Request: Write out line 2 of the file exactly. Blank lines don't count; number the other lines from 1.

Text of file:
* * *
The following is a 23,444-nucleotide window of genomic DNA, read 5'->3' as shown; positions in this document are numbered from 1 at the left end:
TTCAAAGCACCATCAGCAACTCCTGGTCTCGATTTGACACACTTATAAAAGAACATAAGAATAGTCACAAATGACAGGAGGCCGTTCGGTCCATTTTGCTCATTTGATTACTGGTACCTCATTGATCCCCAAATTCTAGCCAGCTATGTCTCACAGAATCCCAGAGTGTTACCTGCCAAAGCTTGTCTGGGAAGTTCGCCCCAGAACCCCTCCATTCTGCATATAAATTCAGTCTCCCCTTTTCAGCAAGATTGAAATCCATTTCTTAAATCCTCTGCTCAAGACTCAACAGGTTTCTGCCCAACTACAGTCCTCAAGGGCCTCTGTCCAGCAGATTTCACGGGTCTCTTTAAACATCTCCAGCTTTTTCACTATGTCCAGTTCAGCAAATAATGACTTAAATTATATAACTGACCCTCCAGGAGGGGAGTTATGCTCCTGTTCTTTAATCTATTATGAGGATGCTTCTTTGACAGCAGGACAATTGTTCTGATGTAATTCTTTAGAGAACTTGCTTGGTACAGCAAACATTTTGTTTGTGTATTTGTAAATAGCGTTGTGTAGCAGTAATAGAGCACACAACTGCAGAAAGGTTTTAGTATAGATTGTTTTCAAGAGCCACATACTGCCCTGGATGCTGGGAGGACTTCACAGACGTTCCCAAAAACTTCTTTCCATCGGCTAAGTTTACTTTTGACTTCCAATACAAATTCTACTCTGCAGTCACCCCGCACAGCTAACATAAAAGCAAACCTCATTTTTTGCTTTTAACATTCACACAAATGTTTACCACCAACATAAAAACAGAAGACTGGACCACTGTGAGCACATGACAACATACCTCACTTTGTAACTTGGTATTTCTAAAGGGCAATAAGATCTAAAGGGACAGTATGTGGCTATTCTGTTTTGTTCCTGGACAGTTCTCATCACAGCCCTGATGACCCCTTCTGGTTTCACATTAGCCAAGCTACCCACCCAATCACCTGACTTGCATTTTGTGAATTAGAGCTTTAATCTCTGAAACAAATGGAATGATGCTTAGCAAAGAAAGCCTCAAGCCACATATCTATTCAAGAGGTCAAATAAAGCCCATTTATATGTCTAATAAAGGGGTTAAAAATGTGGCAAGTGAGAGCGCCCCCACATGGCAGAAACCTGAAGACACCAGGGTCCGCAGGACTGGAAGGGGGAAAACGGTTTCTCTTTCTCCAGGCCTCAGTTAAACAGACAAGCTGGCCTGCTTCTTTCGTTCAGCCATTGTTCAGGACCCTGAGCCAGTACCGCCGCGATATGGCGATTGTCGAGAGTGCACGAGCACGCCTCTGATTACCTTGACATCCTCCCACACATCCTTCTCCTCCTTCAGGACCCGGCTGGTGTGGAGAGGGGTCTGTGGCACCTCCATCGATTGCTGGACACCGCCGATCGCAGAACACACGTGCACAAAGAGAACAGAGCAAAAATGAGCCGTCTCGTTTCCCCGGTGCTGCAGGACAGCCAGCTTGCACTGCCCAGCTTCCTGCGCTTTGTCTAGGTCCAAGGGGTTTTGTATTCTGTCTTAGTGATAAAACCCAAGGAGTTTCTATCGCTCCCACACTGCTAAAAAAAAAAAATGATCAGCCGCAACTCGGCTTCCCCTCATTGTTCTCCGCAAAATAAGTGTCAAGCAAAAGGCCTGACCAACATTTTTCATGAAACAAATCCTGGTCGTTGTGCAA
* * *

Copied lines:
TTCAAAGCACCATCAGCAACTCCTGGTCTCGATTTGACACACTTATAAAAGAACATAAGAATAGTCACAAATGACAGGAGGCCGTTCGGTCCATTTTGCTCATTTGATTACTGGTACCTCATTGATCCCCAAATTCTAGCCAGCTATGTCTCACAGAATCCCAGAGTGTTACCTGCCAAAGCTTGTCTGGGAAGTTCGCCCCAGAACCCCTCCATTCTGCATATAAATTCAGTCTCCCCTTTTCAGCAAGATTGAAATCCATTTCTTAAATCCTCTGCTCAAGACTCAACAGGTTTCTGCCCAACTACAGTCCTCAAGGGCCTCTGTCCAGCAGATTTCACGGGTCTCTTTAAACATCTCCAGCTTTTTCACTATGTCCAGTTCAGCAAATAATGACTTAAATTATATAACTGACCCTCCAGGAGGGGAGTTATGCTCCTGTTCTTTAATCTATTATGAGGATGCTTCTTTGACAGCAGGACAATTGTTCTGATGTAATTCTTTAGAGAACTTGCTTGGTACAGCAAACATTTTGTTTGTGTATTTGTAAATAGCGTTGTGTAGCAGTAATAGAGCACACAACTGCAGAAAGGTTTTAGTATAGATTGTTTTCAAGAGCCACATACTGCCCTGGATGCTGGGAGGACTTCACAGACGTTCCCAAAAACTTCTTTCCATCGGCTAAGTTTACTTTTGACTTCCAATACAAATTCTACTCTGCAGTCACCCCGCACAGCTAACATAAAAGCAAACCTCATTTTTTGCTTTTAACATTCACACAAATGTTTACCACCAACATAAAAACAGAAGACTGGACCACTGTGAGCACATGACAACATACCTCACTTTGTAACTTGGTATTTCTAAAGGGCAATAAGATCTAAAGGGACAGTATGTGGCTATTCTGTTTTGTTCCTGGACAGTTCTCATCACAGCCCTGATGACCCCTTCTGGTTTCACATTAGCCAAGCTACCCACCCAATCACCTGACTTGCATTTTGTGAATTAGAGCTTTAATCTCTGAAACAAATGGAATGATGCTTAGCAAAGAAAGCCTCAAGCCACATATCTATTCAAGAGGTCAAATAAAGCCCATTTATATGTCTAATAAAGGGGTTAAAAATGTGGCAAGTGAGAGCGCCCCCACATGGCAGAAACCTGAAGACACCAGGGTCCGCAGGACTGGAAGGGGGAAAACGGTTTCTCTTTCTCCAGGCCTCAGTTAAACAGACAAGCTGGCCTGCTTCTTTCGTTCAGCCATTGTTCAGGACCCTGAGCCAGTACCGCCGCGATATGGCGATTGTCGAGAGTGCACGAGCACGCCTCTGATTACCTTGACATCCTCCCACACATCCTTCTCCTCCTTCAGGACCCGGCTGGTGTGGAGAGGGGTCTGTGGCACCTCCATCGATTGCTGGACACCGCCGATCGCAGAACACACGTGCACAAAGAGAACAGAGCAAAAATGAGCCGTCTCGTTTCCCCGGTGCTGCAGGACAGCCAGCTTGCACTGCCCAGCTTCCTGCGCTTTGTCTAGGTCCAAGGGGTTTTGTATTCTGTCTTAGTGATAAAACCCAAGGAGTTTCTATCGCTCCCACACTGCTAAAAAAAAAAAATGATCAGCCGCAACTCGGCTTCCCCTCATTGTTCTCCGCAAAATAAGTGTCAAGCAAAAGGCCTGACCAACATTTTTCATGAAACAAATCCTGGTCGTTGTGCAA